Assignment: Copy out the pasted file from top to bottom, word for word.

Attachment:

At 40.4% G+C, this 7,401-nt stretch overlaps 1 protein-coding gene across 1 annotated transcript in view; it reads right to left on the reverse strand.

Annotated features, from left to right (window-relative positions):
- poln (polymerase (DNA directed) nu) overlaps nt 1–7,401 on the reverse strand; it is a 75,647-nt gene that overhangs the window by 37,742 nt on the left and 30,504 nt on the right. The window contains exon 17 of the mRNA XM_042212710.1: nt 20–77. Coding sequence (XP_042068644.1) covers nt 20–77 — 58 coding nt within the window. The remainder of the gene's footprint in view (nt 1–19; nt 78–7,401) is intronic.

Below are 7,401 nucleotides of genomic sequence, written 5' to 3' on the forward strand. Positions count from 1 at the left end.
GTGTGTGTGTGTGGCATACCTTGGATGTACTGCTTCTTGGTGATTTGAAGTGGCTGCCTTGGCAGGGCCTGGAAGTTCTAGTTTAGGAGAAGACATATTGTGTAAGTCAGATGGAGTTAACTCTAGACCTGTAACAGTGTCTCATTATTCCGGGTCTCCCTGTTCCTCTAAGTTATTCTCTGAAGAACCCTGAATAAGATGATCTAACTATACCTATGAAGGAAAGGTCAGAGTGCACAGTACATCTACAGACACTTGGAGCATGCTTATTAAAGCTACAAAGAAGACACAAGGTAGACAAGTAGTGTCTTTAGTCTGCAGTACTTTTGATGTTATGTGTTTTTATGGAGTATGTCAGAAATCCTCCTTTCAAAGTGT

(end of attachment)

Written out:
At 40.4% G+C, this 7,401-nt stretch overlaps 1 protein-coding gene across 1 annotated transcript in view; it reads right to left on the reverse strand.

Annotated features, from left to right (window-relative positions):
- poln (polymerase (DNA directed) nu) overlaps nt 1–7,401 on the reverse strand; it is a 75,647-nt gene that overhangs the window by 37,742 nt on the left and 30,504 nt on the right. The window contains exon 17 of the mRNA XM_042212710.1: nt 20–77. Coding sequence (XP_042068644.1) covers nt 20–77 — 58 coding nt within the window. The remainder of the gene's footprint in view (nt 1–19; nt 78–7,401) is intronic.

Below are 7,401 nucleotides of genomic sequence, written 5' to 3' on the forward strand. Positions count from 1 at the left end.
GTGTGTGTGTGTGGCATACCTTGGATGTACTGCTTCTTGGTGATTTGAAGTGGCTGCCTTGGCAGGGCCTGGAAGTTCTAGTTTAGGAGAAGACATATTGTGTAAGTCAGATGGAGTTAACTCTAGACCTGTAACAGTGTCTCATTATTCCGGGTCTCCCTGTTCCTCTAAGTTATTCTCTGAAGAACCCTGAATAAGATGATCTAACTATACCTATGAAGGAAAGGTCAGAGTGCACAGTACATCTACAGACACTTGGAGCATGCTTATTAAAGCTACAAAGAAGACACAAGGTAGACAAGTAGTGTCTTTAGTCTGCAGTACTTTTGATGTTATGTGTTTTTATGGAGTATGTCAGAAATCCTCCTTTCAAAGTGT